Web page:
Work will return to “somewhat normal,” but it will never go back to the way it was. Very few of us will be consistently collocated with our colleagues. Some people will be at the office. Others will be WFH, and yet others may be in a shared office space, satellite office or other “third place.” So most interactions will be hybrid or even “tribrid.” That means you need to master a new set of skills so you can grow your personal brand and succeed in this new multifaceted environment.
The skills I discuss in this article aren’t always the ones that people are focused on or even consider improving, but they’re essential now and will be even more valuable as the workplace evolves. Whenever the workplace atmosphere becomes more complicated, flexibility becomes more crucial, especially in these eight key areas.
Every professional needs to become a video star. If you’re someone who says, “I hate to be on camera,” it’s time to adopt a new mantra. Interacting via email, text and instant message won’t cut it in the new world of work. You need to use the richest form of media we have (besides being there in the flesh, of course). Video allows you to deliver a complete communication, replete with body language and tone of voice—making it a richer and more powerful way to communicate, engage and connect. Become exceptionally good at both asynchronous and synchronous video (Zoom meetings) so your communications help you stand out.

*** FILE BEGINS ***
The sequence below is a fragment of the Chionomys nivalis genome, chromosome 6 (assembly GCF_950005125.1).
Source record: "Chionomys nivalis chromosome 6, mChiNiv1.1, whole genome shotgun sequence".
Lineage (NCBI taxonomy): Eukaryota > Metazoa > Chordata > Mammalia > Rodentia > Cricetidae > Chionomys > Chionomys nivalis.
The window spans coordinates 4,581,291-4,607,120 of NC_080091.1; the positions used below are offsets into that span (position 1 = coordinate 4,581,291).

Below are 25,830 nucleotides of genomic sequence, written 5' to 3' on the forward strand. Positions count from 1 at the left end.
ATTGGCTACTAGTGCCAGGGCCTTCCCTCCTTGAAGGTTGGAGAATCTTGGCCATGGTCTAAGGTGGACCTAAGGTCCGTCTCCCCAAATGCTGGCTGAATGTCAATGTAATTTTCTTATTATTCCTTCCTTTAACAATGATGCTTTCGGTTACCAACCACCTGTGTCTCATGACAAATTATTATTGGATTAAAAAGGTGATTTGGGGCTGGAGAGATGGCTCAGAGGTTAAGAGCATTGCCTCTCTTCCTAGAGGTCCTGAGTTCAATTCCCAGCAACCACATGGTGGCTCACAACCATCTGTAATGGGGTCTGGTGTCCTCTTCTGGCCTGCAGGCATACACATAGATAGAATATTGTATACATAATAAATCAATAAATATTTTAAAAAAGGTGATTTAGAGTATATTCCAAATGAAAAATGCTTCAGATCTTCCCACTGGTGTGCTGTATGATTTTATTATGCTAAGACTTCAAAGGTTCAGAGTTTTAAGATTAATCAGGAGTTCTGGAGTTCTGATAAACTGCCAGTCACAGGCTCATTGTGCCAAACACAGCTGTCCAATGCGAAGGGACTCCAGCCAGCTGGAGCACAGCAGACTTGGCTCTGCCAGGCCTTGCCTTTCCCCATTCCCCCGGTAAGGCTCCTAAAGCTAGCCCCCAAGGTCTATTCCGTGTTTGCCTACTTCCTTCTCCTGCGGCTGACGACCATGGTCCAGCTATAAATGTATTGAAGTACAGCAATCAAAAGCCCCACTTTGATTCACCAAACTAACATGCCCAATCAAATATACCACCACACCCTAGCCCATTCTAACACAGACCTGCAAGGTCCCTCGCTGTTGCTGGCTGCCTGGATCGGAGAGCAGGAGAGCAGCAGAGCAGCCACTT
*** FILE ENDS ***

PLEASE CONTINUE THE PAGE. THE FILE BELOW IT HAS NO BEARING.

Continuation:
2. Meeting Technology
You need to master not one, but many different types of meeting platforms. If you’re working with clients or vendors, they may not use the software your company adopted as a standard. That means knowing how to mute your microphone on Webex, Zoom, Google Meet, Microsoft Teams and on the dozens of new platforms that are likely to emerge in the coming months and years. In addition to the technology, you need to be mindful of the new expectations of meeting etiquette. Knowing how to run a seamless tribrid meeting, making sure everyone is heard, is a skill everyone will need.
I have always said, listening is among the most important communication tools, yet few of us have ever taken a course in listening. And when I talk about listening, I mean deep listening—the kind of listening executive coaches use to know exactly what’s going on with their clients. It’s harder to listen online, partly because of the numerous distractions and opportunities to try to multitask and partly because communication is made up of more than just words. When you see someone in the postage-stamp box online, you get fewer visual clues to what’s actually going on. This requires more focused attention.
4. Social Media